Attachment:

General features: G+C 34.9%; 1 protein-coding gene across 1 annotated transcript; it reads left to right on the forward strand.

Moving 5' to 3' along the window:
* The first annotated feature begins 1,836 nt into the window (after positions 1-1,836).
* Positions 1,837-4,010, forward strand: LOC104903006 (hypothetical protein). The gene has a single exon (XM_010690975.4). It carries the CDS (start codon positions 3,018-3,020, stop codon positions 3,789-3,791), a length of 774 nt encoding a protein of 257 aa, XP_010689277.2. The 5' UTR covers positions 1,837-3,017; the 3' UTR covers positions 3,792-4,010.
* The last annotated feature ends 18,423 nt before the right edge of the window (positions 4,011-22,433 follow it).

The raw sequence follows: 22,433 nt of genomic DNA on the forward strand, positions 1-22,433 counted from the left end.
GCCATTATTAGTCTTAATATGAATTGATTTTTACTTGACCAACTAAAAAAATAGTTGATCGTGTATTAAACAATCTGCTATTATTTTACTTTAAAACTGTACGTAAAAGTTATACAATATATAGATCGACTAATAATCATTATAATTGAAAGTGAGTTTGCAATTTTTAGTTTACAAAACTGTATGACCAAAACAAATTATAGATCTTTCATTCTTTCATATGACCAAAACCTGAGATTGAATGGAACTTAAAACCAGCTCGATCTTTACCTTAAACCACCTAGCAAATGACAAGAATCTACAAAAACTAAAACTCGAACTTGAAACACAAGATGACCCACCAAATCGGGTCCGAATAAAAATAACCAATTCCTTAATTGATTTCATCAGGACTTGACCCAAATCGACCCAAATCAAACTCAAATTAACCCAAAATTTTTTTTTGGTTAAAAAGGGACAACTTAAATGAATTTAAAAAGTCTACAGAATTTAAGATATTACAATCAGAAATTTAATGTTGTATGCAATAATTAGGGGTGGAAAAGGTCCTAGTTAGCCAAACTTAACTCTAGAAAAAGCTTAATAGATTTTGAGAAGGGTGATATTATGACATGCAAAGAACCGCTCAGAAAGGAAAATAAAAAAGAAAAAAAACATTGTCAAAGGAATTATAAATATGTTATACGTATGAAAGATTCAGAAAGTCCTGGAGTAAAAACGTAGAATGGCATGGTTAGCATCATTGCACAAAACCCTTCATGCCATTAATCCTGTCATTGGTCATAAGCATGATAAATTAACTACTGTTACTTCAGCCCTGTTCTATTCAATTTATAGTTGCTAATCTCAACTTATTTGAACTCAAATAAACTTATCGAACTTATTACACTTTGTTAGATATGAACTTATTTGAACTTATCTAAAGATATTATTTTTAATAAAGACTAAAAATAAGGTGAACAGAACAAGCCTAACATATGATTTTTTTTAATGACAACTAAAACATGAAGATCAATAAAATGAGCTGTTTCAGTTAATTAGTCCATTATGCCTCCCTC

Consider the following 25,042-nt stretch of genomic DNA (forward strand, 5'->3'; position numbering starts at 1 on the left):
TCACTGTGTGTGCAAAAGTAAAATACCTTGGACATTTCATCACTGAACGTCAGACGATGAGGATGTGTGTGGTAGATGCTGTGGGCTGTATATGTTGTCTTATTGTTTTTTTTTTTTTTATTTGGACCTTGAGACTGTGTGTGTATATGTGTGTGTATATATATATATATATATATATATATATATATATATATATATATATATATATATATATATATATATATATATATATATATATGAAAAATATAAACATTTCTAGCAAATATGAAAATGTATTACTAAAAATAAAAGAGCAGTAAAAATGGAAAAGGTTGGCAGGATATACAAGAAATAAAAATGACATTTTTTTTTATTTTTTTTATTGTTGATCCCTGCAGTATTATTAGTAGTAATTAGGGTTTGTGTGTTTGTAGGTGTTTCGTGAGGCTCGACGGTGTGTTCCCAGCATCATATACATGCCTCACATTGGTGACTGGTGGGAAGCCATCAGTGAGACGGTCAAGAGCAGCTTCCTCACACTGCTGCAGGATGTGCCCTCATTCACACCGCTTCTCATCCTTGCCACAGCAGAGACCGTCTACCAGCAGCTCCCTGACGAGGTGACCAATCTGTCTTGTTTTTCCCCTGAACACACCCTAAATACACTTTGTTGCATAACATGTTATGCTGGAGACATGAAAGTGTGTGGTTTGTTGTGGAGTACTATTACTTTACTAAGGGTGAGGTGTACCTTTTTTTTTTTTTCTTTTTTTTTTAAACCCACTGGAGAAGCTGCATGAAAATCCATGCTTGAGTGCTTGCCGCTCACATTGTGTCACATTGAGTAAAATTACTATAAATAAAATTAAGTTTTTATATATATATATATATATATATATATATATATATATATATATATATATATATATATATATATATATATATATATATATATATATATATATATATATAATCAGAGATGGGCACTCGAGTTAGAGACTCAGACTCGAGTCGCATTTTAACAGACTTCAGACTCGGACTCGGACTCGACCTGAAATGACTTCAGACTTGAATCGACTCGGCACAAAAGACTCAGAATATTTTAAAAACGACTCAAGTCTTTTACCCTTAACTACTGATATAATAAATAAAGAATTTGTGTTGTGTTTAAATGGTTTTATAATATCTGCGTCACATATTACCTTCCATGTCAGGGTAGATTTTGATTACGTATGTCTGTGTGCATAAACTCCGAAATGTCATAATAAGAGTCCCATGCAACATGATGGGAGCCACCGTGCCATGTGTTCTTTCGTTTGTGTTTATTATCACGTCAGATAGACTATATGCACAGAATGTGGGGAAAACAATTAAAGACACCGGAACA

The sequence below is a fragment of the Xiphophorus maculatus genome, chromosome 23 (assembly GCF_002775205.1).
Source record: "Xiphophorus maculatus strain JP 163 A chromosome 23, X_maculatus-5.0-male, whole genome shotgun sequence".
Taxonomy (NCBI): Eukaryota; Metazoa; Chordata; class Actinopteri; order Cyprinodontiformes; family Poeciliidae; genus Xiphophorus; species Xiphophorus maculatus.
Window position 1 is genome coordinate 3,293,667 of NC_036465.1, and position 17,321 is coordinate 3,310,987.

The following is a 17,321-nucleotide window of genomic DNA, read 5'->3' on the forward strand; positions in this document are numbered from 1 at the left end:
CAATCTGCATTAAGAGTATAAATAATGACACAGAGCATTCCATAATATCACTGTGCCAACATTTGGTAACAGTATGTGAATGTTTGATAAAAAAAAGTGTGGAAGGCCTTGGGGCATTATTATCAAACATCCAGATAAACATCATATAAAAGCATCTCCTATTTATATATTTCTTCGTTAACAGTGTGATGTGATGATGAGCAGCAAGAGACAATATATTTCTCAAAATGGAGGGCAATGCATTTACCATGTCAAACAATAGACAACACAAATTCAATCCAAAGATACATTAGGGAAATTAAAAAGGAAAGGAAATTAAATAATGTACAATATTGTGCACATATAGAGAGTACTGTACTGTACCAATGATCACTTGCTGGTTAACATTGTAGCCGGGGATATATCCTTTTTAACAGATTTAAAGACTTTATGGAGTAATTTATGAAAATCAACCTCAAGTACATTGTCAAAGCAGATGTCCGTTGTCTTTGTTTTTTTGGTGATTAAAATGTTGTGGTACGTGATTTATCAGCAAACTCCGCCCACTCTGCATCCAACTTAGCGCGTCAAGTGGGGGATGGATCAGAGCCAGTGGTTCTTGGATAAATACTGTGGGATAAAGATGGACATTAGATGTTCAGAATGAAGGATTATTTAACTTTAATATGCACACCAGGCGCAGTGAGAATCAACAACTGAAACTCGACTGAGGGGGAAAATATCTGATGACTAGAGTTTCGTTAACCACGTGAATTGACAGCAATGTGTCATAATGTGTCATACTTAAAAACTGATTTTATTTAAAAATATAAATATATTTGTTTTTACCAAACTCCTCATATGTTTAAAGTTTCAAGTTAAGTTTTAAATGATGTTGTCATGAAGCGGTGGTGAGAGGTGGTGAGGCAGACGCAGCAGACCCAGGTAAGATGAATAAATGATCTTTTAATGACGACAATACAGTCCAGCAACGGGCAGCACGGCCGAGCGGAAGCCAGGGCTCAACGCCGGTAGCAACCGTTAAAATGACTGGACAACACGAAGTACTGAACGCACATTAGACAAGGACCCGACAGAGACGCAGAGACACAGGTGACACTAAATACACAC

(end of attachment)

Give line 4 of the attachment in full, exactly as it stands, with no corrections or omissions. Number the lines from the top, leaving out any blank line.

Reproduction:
* Positions 1,837-4,010, forward strand: LOC104903006 (hypothetical protein). The gene has a single exon (XM_010690975.4). It carries the CDS (start codon positions 3,018-3,020, stop codon positions 3,789-3,791), a length of 774 nt encoding a protein of 257 aa, XP_010689277.2. The 5' UTR covers positions 1,837-3,017; the 3' UTR covers positions 3,792-4,010.